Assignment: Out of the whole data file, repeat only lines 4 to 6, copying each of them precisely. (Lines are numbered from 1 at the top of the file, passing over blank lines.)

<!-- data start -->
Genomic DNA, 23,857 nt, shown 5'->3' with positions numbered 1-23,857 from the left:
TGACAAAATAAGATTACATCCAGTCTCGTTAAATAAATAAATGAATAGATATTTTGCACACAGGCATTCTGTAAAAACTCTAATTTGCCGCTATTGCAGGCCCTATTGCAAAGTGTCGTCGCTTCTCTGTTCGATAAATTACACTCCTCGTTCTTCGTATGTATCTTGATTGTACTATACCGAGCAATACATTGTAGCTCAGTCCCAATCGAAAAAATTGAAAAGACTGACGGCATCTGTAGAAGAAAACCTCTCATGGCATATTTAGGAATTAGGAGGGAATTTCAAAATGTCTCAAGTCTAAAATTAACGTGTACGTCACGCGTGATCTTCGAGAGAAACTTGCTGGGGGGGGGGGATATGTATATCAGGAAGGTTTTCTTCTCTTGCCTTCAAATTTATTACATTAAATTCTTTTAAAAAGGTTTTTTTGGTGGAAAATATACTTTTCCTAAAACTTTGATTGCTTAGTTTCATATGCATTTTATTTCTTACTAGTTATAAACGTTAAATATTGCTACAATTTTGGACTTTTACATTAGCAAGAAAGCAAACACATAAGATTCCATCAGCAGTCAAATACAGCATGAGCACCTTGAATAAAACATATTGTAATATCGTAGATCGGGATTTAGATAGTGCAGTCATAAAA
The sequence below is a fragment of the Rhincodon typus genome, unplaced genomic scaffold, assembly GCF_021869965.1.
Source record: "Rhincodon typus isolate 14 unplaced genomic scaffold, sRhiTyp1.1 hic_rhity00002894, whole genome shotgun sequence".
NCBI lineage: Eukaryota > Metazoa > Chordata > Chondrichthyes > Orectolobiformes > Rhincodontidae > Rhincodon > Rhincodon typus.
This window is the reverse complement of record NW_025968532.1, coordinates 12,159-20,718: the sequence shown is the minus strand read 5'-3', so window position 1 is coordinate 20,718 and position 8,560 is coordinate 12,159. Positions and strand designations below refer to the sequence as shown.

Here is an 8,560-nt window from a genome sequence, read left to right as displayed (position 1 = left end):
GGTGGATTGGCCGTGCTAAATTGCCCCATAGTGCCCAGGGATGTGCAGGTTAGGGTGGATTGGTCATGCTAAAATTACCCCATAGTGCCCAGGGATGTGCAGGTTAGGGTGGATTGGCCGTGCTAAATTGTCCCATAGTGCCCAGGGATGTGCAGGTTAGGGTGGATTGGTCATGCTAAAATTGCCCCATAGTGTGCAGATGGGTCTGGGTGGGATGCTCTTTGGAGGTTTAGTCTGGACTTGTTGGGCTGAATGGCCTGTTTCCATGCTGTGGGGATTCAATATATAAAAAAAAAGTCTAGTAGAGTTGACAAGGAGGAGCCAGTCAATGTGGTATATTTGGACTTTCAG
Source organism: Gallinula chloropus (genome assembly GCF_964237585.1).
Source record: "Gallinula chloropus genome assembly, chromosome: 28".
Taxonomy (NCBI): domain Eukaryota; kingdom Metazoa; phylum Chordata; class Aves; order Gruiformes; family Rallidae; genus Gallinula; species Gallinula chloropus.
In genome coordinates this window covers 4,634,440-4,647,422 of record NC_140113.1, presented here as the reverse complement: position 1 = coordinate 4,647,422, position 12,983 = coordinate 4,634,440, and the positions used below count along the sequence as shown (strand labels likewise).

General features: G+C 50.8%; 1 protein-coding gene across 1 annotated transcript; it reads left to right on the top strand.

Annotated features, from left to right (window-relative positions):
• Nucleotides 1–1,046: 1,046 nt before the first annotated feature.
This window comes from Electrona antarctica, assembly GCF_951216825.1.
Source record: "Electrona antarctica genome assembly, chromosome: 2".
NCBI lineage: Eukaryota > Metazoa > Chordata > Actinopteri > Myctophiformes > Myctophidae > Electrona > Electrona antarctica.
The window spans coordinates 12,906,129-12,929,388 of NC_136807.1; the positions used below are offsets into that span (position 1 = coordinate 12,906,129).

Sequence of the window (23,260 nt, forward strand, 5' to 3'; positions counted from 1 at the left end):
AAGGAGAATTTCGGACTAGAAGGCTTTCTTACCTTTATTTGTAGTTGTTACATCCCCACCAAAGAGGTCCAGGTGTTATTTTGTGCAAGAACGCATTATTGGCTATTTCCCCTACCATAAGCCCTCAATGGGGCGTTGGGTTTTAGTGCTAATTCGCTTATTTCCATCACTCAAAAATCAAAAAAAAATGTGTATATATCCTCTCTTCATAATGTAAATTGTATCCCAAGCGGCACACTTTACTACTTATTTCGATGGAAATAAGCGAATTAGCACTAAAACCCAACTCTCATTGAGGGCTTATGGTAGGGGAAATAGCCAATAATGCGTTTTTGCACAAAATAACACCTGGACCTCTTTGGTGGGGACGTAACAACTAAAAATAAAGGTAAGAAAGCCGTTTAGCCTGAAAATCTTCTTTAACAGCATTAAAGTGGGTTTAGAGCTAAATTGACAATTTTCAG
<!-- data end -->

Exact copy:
Source record: "Rhincodon typus isolate 14 unplaced genomic scaffold, sRhiTyp1.1 hic_rhity00002894, whole genome shotgun sequence".
NCBI lineage: Eukaryota > Metazoa > Chordata > Chondrichthyes > Orectolobiformes > Rhincodontidae > Rhincodon > Rhincodon typus.
This window is the reverse complement of record NW_025968532.1, coordinates 12,159-20,718: the sequence shown is the minus strand read 5'-3', so window position 1 is coordinate 20,718 and position 8,560 is coordinate 12,159. Positions and strand designations below refer to the sequence as shown.